Fuel for Gold pt.1: Q&A with Matthew Glaetzer and Sir Chris Hoy

Matthew Glaetzer, fast becoming an Australian track superstar, sits down with an undeniabl…

Matthew Glaetzer, fast becoming an Australian track superstar, sits down with an undeniable legend of the boards, Sir Chris Hoy. Cyclist eavesdrops as they talk track leading up to Glaetzer’s most important test yet, the quest for a home games gold.

At 25 years old Glaetzer’s future is bright, but behind those boyish looks he’s already been racing on the senior circuit since age 19 collecting a swag of medals on the way. Winning his first world championship at 19 in the team sprint with fellow sprinters Shane Perkins and Scott Sunderland. His towering 1.9 metre frame suits sprinting and the keirin well, but he is equally adept in the fabled ‘kilo’, less than six months ago he became the first ever to go under 1 minute in the solo 1km time trial at sea level.

Glaetzer has since went on to take the rainbow stripes in the sprint in March 2018, and now a month later, as this goes live he has just defended his Commonwealth Games gold in the keirin and 1km time trial, complemented by a bronze in the team sprint, and while a hot favourite in the sprint, faced a disappointing defeat in the early rounds.

Glaetzer only took up cycling at 16, but by 19 his coach made a comparison, seemingly far-fetched at the time, to that of Sir Chris Hoy. Glaetzer still remembers racing to him in his first ever world titles round, and now they meet again.

Chris Hoy: The year ahead, what is your main aim for this season?

Matthew Glazier: This season is all about the Commonwealth Games. Having a home games is always exciting. Everyone gets around it, everyone gets excited and there is always more energy about it so that one is a big one for us that we are focusing on and yea we can’t wait until that comes around.

CH: Which events are you going to be competing in at the Commonwealth Games? Which ones are you targeting?

MG: I’ll be doing all the four sprint events; so consists of the sprint, team sprint, keirin and the kilo. The x-factor for me is the kilo, I haven’t raced it very much and I am really looking forward to that one. It’s the last day, last event so it’s a good Hail Mary event for me to give it a go.

CH: You’re the first person ever to go under 60 seconds for a sea level kilometre time trial? That was back 2-3 months ago in Manchester, a stunning ride. I’ve raced kilos for many years and never even got close to going sub 1 minute. An amazing performance, do you think there is more in the tank? Do you reckon you can go even faster?

MG: I do, that was the surprising thing in Manchester, we weren’t planning on breaking the 60-second barrier we were planning on doing that at the Commonwealth Games. So it was a bit of a trial event to actually do one in competition and try a few things out, and I pretty well nailed it. Its exciting that I can go that quick this early, so its all about OK, how fast can we go now?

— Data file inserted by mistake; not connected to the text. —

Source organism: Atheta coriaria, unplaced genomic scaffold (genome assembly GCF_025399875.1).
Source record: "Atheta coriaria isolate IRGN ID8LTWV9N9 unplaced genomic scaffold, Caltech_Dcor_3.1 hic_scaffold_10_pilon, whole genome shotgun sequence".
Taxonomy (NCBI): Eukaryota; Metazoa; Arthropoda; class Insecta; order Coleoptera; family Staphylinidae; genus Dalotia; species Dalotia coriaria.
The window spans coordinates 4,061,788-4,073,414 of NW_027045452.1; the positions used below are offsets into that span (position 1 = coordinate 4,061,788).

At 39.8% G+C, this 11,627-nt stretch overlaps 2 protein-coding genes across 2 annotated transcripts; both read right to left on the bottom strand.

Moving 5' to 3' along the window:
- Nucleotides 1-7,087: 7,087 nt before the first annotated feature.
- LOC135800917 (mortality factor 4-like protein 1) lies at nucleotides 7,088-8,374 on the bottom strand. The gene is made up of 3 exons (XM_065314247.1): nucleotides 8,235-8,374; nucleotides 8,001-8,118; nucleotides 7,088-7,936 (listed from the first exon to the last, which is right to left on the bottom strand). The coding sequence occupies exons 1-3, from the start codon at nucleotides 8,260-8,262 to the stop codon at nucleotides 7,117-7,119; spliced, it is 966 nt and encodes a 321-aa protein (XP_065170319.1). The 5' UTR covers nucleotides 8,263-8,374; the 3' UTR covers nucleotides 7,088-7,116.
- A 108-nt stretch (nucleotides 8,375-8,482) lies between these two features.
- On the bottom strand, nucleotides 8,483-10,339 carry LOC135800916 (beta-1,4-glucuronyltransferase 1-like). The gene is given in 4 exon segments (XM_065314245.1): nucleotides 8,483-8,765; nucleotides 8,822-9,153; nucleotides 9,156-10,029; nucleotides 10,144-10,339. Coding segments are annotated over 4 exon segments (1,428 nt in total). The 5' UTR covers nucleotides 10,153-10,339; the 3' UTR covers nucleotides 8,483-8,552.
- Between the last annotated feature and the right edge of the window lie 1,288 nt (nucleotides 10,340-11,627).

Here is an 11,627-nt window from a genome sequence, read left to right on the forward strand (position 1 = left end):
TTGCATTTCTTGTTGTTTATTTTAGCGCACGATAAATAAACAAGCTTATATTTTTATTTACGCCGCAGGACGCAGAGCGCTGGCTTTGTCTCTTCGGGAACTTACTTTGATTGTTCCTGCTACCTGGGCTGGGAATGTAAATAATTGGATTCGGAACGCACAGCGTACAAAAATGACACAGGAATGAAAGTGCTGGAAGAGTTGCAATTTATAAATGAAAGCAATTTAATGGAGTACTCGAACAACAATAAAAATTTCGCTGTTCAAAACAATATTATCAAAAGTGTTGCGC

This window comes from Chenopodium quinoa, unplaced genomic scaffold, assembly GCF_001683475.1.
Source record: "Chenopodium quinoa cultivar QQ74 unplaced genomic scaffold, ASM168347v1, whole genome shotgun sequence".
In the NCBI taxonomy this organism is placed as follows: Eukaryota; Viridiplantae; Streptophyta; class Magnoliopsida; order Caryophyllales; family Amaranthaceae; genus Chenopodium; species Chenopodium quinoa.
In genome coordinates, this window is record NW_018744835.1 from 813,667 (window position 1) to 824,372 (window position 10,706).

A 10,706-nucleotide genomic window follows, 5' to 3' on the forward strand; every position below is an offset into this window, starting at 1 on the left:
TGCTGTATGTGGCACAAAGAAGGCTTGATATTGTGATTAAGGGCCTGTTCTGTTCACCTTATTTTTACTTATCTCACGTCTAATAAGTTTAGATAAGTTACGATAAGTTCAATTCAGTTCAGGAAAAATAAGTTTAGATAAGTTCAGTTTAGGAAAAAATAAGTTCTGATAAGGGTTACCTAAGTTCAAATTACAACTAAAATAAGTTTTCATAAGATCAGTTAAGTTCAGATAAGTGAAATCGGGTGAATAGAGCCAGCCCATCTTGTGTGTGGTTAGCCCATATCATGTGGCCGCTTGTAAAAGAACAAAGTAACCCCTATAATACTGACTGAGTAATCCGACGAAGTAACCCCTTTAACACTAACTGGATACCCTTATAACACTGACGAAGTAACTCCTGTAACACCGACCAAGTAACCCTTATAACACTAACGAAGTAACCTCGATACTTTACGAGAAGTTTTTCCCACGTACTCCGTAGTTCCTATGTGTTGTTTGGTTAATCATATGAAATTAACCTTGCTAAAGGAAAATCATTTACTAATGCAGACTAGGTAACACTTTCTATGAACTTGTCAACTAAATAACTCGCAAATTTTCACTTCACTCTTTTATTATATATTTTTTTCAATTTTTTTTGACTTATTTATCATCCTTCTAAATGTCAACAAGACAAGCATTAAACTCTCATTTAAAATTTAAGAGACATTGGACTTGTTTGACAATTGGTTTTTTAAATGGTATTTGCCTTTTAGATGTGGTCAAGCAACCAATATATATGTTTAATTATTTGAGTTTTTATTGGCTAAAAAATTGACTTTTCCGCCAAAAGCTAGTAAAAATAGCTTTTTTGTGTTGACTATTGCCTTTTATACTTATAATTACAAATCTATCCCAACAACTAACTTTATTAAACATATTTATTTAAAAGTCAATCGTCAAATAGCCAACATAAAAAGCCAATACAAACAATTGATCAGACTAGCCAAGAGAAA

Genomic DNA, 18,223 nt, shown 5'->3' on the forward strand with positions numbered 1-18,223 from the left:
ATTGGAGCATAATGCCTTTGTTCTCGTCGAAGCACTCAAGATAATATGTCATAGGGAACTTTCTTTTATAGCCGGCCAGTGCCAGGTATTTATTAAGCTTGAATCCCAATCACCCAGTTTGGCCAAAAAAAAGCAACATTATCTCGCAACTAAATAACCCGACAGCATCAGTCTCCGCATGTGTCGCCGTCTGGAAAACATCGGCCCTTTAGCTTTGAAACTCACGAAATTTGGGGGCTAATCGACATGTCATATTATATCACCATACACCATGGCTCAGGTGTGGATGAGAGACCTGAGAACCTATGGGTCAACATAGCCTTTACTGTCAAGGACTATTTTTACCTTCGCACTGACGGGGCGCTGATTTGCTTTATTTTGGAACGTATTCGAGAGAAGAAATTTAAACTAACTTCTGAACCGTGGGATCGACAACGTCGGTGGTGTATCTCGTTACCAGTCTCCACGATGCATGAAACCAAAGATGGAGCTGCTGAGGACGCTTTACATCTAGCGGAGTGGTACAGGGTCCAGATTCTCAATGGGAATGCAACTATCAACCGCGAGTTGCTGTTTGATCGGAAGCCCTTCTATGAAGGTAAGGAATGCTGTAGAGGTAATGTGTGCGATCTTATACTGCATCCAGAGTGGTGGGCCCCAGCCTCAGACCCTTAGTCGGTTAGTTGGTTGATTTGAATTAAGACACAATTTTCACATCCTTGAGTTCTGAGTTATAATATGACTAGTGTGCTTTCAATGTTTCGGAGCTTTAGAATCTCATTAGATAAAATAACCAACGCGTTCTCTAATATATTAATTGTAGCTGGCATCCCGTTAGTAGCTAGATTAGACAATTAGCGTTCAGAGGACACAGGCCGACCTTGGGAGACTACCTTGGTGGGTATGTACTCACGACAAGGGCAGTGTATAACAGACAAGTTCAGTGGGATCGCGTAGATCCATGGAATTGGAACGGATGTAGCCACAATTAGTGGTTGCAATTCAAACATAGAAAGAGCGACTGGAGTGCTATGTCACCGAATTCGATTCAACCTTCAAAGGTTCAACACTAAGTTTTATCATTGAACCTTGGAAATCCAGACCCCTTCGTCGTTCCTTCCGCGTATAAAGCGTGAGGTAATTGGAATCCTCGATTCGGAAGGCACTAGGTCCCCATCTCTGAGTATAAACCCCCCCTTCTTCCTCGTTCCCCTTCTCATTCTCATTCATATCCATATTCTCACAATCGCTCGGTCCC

CH: Have you always wanted to be a cyclist? Did you start out as a cyclist when you were a kid or is this something that has just happened as you went along?

MG: Yeah, I almost fell into cycling. I didn’t really have any aspirations to be a cyclist when I was growing up. I was into all sports like Basketball, Soccer, Athletics and through athletics I specialised into Pole Vault so when I was 12/13 years of age I was doing that and got pretty good. Got into the state team and went to Nationals and won a Silver Medal and jumped 3 metres as a 13 year old but then I had to give it up through injury.

So my Glutes, my butt wasn’t working. All the strain was on my quads and hammies and I kept straining my hammies, kept blowing them out. As a 13/14 year old I kept straining my hammies really bad so I had to stop running. I also got Osgood Schlatter disease in my knees and it just hurt to run as well because of that. So had a fair few issues happen all at once and had to have 2 years off of competitive sport really which was actually pretty tough for me because I was that sporty kid at school that was good at most things that he tried. So yeah, it was through a school teacher who recommended to do a come-and-try Triathlon locally and yea I loved the cycling leg of it. My butt was killing me through that cycling leg so I thought, cool my body is working properly so lets just join a club and have some fun and it was pretty quick progression from there.